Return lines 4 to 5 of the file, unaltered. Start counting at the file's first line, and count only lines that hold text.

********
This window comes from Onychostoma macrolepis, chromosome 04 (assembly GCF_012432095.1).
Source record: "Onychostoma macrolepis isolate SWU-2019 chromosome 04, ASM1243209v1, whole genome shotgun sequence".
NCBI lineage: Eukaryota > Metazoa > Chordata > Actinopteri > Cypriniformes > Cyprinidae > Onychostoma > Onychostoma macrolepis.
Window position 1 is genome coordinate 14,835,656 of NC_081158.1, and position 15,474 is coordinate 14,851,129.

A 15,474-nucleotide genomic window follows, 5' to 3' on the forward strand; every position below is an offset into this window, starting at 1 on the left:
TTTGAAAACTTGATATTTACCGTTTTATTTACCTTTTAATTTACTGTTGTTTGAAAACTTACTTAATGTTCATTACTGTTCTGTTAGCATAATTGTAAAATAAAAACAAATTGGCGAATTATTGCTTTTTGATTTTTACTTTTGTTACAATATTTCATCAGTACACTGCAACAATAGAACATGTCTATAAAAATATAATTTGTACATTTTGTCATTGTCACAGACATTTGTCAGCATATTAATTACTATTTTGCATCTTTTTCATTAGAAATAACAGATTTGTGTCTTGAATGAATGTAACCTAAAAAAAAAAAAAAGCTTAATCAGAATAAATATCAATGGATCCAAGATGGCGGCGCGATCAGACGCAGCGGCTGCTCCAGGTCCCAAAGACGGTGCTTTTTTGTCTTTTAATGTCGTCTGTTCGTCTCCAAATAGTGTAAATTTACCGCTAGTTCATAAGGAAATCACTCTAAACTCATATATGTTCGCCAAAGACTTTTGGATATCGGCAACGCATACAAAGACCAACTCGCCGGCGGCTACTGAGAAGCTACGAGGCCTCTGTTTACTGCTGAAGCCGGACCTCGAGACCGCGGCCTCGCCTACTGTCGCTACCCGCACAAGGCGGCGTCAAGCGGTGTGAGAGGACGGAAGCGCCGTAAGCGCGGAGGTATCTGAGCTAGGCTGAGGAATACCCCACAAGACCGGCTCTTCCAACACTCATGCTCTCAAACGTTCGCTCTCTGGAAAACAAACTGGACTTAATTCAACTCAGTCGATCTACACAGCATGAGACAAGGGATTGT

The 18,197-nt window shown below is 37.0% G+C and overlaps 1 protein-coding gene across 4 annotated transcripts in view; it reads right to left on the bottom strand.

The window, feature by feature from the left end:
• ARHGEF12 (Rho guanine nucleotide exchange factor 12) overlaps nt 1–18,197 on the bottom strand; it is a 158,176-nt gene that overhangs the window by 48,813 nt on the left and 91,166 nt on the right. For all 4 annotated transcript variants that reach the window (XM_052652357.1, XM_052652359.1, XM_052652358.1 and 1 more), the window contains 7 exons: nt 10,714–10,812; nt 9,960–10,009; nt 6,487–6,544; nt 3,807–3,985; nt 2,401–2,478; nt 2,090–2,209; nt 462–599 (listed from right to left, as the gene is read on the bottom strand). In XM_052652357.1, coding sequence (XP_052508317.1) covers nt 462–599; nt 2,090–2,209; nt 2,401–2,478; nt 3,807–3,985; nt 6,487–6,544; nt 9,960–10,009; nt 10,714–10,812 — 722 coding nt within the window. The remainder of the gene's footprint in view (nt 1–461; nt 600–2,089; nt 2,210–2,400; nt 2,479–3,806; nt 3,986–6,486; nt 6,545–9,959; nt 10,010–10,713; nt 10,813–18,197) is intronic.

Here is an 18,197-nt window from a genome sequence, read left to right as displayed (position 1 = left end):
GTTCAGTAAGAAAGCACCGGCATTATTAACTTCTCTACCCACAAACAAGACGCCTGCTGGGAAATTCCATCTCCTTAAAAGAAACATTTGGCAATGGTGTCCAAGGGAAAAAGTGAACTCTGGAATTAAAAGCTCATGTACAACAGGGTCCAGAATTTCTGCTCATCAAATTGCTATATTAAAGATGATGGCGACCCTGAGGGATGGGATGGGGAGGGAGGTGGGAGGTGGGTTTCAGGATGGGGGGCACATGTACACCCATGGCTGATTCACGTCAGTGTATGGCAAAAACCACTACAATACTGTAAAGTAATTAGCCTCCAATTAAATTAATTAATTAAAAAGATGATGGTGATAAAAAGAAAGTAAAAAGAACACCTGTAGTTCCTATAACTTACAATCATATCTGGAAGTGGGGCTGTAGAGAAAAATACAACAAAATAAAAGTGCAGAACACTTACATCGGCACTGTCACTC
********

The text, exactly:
Window position 1 is genome coordinate 14,835,656 of NC_081158.1, and position 15,474 is coordinate 14,851,129.

A 15,474-nucleotide genomic window follows, 5' to 3' on the forward strand; every position below is an offset into this window, starting at 1 on the left: